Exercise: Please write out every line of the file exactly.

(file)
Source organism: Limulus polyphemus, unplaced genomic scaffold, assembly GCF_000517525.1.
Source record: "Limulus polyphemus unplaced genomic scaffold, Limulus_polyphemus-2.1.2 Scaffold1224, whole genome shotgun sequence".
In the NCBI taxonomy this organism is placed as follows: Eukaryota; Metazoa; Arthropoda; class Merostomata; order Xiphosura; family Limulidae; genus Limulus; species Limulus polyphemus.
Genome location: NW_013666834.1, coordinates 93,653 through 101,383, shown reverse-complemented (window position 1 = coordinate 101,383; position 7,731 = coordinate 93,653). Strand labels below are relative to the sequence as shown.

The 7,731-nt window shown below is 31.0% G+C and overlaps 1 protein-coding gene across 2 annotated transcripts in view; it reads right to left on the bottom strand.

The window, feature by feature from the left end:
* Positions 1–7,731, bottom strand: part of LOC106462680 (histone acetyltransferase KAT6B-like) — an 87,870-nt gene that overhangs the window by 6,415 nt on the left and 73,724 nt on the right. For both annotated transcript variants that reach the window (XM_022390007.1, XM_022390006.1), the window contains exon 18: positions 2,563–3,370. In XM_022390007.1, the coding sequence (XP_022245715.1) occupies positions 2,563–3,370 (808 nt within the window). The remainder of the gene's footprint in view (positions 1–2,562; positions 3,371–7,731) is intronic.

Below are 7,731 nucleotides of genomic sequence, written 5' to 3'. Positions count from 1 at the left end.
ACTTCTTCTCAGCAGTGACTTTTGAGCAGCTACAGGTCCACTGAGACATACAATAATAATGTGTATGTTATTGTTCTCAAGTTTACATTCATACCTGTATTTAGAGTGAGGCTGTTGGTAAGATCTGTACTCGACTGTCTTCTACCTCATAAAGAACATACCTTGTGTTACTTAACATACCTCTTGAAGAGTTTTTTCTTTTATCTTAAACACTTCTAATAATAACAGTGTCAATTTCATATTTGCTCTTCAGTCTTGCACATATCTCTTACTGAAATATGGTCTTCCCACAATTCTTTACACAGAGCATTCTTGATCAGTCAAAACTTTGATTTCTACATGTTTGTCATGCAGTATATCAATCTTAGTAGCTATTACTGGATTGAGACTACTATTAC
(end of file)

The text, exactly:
Source organism: Limulus polyphemus, unplaced genomic scaffold, assembly GCF_000517525.1.
Source record: "Limulus polyphemus unplaced genomic scaffold, Limulus_polyphemus-2.1.2 Scaffold1224, whole genome shotgun sequence".
In the NCBI taxonomy this organism is placed as follows: Eukaryota; Metazoa; Arthropoda; class Merostomata; order Xiphosura; family Limulidae; genus Limulus; species Limulus polyphemus.
Genome location: NW_013666834.1, coordinates 93,653 through 101,383, shown reverse-complemented (window position 1 = coordinate 101,383; position 7,731 = coordinate 93,653). Strand labels below are relative to the sequence as shown.

The 7,731-nt window shown below is 31.0% G+C and overlaps 1 protein-coding gene across 2 annotated transcripts in view; it reads right to left on the bottom strand.

The window, feature by feature from the left end:
* Positions 1–7,731, bottom strand: part of LOC106462680 (histone acetyltransferase KAT6B-like) — an 87,870-nt gene that overhangs the window by 6,415 nt on the left and 73,724 nt on the right. For both annotated transcript variants that reach the window (XM_022390007.1, XM_022390006.1), the window contains exon 18: positions 2,563–3,370. In XM_022390007.1, the coding sequence (XP_022245715.1) occupies positions 2,563–3,370 (808 nt within the window). The remainder of the gene's footprint in view (positions 1–2,562; positions 3,371–7,731) is intronic.

Below are 7,731 nucleotides of genomic sequence, written 5' to 3'. Positions count from 1 at the left end.
ACTTCTTCTCAGCAGTGACTTTTGAGCAGCTACAGGTCCACTGAGACATACAATAATAATGTGTATGTTATTGTTCTCAAGTTTACATTCATACCTGTATTTAGAGTGAGGCTGTTGGTAAGATCTGTACTCGACTGTCTTCTACCTCATAAAGAACATACCTTGTGTTACTTAACATACCTCTTGAAGAGTTTTTTCTTTTATCTTAAACACTTCTAATAATAACAGTGTCAATTTCATATTTGCTCTTCAGTCTTGCACATATCTCTTACTGAAATATGGTCTTCCCACAATTCTTTACACAGAGCATTCTTGATCAGTCAAAACTTTGATTTCTACATGTTTGTCATGCAGTATATCAATCTTAGTAGCTATTACTGGATTGAGACTACTATTAC